Velazquez – Philip IV of Spain in Brown and Silver

 

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Philip IV of Spain in Brown and Silver: Diego Velázquez: about 1631-2

This splendid figure, resplendent in a formal costume embroidered with silver thread, is Philip IV of Spain – ruler of an empire that, even though it was in decline, spanned the globe; it was the first empire of which it was said the sun never set.

Hanging on a chain around his neck we can see the badge of the Order of the Golden Fleece, one of Catholic Europe’s highest orders of chivalry. His hands are gloved, and one is on his sword, the other holding a letter of some sort. The stiff collar he wears is called a golilla, which was invented by Philip himself and, not surprisingly, it became the height of fashion in the Spanish court.

Velazquez has captured a king sure of his power – an absolute monarch for whom image and formality were immensely important. He was said to be so impassive that he resembled a statue, and that he was only ever seen to laugh three times in his public life.

The most distinguishing feature though is his chin. Philip was a member of the royal house of Habsburg and this was known as the ‘Habsburg Jaw’ – a congenital deformity caused by generations of inbreeding within the royal families of Spain and beyond, with cousins marrying cousins, uncles nieces and so on. It reached its tragic conclusion with Philip’s son Charles, who seems to have had numerous physical and mental handicaps and was the last of the Spanish Hapsburg rulers.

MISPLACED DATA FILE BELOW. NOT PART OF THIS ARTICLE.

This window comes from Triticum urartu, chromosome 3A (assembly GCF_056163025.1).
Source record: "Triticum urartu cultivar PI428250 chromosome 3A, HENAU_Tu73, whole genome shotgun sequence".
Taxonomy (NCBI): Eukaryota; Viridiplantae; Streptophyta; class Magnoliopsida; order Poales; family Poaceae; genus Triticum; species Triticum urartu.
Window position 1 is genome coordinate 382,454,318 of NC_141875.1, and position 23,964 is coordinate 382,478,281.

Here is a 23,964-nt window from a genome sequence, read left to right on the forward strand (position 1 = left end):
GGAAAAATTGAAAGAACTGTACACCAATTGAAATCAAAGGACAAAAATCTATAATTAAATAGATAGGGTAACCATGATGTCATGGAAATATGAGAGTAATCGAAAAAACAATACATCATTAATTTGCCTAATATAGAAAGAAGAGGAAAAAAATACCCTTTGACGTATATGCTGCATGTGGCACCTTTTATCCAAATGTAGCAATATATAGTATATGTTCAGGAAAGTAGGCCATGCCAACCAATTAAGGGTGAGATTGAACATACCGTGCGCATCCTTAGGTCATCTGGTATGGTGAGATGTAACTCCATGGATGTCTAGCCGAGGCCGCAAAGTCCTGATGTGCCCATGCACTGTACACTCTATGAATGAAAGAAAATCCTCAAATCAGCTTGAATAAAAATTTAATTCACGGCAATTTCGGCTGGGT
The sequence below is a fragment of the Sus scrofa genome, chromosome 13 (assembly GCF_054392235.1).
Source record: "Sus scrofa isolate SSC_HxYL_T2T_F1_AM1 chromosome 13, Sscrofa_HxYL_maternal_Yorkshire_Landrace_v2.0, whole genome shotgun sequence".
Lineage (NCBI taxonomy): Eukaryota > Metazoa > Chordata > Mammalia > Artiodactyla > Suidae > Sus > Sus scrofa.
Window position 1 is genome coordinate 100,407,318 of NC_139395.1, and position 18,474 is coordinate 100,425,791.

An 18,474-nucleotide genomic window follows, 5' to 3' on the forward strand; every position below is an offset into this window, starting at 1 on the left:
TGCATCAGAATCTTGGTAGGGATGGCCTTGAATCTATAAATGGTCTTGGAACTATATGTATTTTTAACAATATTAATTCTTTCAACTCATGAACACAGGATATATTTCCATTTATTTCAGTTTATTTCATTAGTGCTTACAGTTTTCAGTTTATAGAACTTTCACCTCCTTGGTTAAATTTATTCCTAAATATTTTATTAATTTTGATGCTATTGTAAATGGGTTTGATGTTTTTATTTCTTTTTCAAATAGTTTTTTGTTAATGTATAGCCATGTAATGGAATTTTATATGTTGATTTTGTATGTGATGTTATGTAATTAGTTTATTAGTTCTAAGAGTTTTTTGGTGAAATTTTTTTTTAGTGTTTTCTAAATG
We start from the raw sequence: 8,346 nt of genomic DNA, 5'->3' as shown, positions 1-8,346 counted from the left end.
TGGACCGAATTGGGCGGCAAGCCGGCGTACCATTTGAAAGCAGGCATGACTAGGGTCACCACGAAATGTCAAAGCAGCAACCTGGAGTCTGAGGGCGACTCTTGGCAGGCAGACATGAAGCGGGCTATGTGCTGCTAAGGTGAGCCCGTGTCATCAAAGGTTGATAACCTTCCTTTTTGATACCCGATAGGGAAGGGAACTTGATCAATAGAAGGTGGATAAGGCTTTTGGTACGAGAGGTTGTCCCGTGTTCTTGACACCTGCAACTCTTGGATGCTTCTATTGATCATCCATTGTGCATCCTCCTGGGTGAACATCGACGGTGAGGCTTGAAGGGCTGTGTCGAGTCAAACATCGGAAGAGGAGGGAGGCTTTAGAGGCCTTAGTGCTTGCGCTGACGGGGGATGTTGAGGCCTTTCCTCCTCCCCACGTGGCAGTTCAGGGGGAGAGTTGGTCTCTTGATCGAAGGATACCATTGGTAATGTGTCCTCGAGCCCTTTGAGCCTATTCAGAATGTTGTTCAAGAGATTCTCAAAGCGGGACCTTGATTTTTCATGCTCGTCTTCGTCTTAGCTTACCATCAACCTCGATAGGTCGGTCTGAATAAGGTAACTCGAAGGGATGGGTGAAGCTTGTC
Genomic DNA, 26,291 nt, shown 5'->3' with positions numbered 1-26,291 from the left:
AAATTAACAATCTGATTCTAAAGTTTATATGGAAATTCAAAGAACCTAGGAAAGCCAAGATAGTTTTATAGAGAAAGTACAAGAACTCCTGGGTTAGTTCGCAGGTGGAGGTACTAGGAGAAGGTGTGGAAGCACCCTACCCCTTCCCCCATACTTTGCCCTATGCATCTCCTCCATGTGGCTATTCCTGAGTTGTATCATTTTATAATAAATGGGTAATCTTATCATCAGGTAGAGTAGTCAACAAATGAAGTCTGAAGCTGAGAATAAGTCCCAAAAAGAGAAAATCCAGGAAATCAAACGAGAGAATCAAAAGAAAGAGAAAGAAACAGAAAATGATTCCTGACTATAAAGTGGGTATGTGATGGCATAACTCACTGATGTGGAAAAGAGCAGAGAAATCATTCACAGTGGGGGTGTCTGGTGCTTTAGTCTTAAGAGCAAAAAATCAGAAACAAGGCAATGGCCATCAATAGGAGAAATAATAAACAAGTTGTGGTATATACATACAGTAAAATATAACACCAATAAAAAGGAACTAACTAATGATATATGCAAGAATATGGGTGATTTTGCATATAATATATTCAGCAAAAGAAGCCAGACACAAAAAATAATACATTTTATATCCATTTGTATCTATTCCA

Despite the empire’s decline, the 1600s are known as Spain’s Golden Age for art and literature – as well as Velázquez paintings, it gives us Cervantes and ‘Don Quixote’ as well as the plays of Lope de Vega.

Velazquez has signed the portrait on that letter in Philip’s hand, and for nearly 40 years he was the only person who painted the king. He did the first portrait of Philip when he was 23 and the king was just 17, and Philip was so delighted with it that he was immediately made one of the official court painters, and from then on, until Velazquez’s death, the king allowed no one else to paint his portrait.

In fact, Velazquez only left the court twice, the first time just before this painting was done when he travelled to Italy for a year and a half. And this portrait shows the influence of Venetian art; there is a softer and more colourful palette than in his earlier works, and if you look closely at the silver embroidery you can see the brushwork. This is known as a ‘painterly’ style – up close it looks like squiggles of paint, but stand back and you get the full power of the work.

The relationship with the King did very well for Velazquez as he rose through the court until he eventually became a Knight of Santiago, one of Spain’s oldest and most noble chivalric honours.

Philip’s exact contemporary was another king who believed in absolute rule, but he was less successful at maintaining it – Charles I of England, and he’s the subject of our next painting.

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